What Is Coaching Supervision?

In some professions, attending supervision is mandatory if one wants to keep practicing with a licence or an accreditation. This is particularly true in the field of mental health, where counsellors and psychotherapists are bound by their professional organisations to engage in regular supervision with a trained/accredited supervisor.

This practice of looking at one’s work through supervision is becoming more and more common in coaching. The European Mentoring and Coaching Council (EMCC) makes it a requirement for their credentialing process and even has a Supervisor accreditation (ESIA), while the International Coaching Federation (ICF) supports it as a continuing professional development activity. In this article we are going to look at what coaching supervision is and what its purpose is.

What is coaching supervision?

Coaching supervision is a collaborative learning dialogue that allows the coach to better understand themselves, their client’s, their own system, and their clients’ system. It raises awareness on how and why the coach reacted (as opposed to responded) to some clients or some topics that were discussed.

In their book Supervision In The Helping Professions, Hawkins and Shohet (2012) describe coaching supervision as:

“A joint endeavour in which a practitioner with the help of a supervisor, attends to their clients, themselves as part of their client practitioner relationships and the wider systemic context, and by doing so improves the quality of the work, transforms their relationships, continuously develops themselves, their practice and the wider profession.”

What is the purpose of coaching supervision?

Supervisors agree that coaching supervision has three functions for the coach: it supports them as a coach, as a person and as a professional. These three functions have been explored by a few authors:

  • Proctor (1986) discussed the formative, restorative, and normative functions,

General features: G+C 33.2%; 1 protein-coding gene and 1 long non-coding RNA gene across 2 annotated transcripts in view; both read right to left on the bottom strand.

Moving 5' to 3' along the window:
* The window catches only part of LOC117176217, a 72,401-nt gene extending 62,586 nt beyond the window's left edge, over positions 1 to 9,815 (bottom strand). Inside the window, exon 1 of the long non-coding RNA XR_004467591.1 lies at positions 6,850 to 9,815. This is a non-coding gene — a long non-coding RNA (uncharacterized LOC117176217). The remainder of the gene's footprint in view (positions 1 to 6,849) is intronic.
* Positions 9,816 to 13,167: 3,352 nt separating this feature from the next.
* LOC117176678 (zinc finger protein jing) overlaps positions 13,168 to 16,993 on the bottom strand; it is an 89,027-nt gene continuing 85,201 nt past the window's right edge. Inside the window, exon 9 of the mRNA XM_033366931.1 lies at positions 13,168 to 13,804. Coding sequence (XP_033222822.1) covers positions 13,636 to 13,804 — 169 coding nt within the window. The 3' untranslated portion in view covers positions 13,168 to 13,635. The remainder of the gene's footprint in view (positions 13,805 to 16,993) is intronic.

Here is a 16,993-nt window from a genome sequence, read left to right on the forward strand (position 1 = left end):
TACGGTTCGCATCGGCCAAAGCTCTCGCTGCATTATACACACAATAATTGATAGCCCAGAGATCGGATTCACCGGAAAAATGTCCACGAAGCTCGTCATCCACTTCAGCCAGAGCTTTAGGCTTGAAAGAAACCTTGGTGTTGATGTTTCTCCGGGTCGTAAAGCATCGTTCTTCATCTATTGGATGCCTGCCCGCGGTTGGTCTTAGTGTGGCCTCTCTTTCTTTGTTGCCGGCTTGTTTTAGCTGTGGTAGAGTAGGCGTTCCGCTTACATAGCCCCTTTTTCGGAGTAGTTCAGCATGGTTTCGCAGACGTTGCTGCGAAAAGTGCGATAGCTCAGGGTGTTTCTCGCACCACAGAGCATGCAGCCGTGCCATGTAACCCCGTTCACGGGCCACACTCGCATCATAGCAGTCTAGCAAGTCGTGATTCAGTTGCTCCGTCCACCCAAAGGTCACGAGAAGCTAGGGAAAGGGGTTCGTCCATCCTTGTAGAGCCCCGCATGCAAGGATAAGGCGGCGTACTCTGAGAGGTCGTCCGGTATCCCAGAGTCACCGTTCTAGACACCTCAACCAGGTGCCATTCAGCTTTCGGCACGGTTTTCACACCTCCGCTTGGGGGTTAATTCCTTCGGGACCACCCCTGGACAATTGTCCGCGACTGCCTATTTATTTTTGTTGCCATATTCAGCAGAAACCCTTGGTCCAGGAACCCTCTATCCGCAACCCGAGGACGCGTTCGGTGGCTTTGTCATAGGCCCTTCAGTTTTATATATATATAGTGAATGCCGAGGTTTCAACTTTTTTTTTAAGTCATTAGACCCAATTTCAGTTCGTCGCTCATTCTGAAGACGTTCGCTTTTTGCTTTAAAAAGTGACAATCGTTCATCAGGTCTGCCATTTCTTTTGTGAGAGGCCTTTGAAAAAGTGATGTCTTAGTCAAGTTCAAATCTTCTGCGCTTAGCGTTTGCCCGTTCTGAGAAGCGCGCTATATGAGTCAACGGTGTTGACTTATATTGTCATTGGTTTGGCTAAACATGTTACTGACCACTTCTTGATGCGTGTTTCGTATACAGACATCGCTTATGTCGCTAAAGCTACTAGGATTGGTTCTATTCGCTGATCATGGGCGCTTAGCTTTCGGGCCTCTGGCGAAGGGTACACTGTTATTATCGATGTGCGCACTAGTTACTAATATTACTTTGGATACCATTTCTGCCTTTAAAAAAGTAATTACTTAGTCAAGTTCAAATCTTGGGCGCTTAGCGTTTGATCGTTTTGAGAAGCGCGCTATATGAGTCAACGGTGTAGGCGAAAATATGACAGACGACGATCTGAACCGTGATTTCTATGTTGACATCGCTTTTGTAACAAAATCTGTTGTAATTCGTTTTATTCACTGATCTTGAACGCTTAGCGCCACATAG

• While Hawkins (2006) describes them as resourcing, developmental, and qualitative


Both authors offer a similar approach:

  1. Formative/Developmental: Supervision helps the coach develop their skills, effectiveness and capacities ; It helps the coach develop their internal supervisor and become a better reflective practitioner.
  2. Restorative/Resourcing: Supervision helps the coach manage their emotions and prioritise their wellbeing ; It offers a supportive space for the coach to process what they have absorbed from their clients and their clients’ systems.
  3. Normative/Qualitative: Supervision also helps the coach in maintaining an ethical approach and high standards of practice ; It helps to keep the coach honest and courageous, attending to what they are not seeing, not hearing, not allowing themselves to feel or not saying ; It also offers a chance to look at where and how the coach may need to refer the client on for more specialised help.


As you can see, coaching supervision is much more than discussing coaching cases, even though you can always bring these to your sessions. Supervision can be the starting point of a deeper reflection about yourself as a practitioner, and a way for you to look at your practice with some distance.


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Hawkins, P. & Shohet, R. (2012). Supervision in the Helping Professions. Open University Press.

Hawkins, S. & Smith, N. (2006). Coaching, Mentoring and Organisational Consultancy: Supervision and Development. Open University Press.

Proctor, B. (1986). Supervision: a co-operative exercise in accountability. Enabling and Ensuring: Supervision in Practice National Youth Bureau Agency. Pp.21-23.


Photo by Aaron Jones on Unsplash

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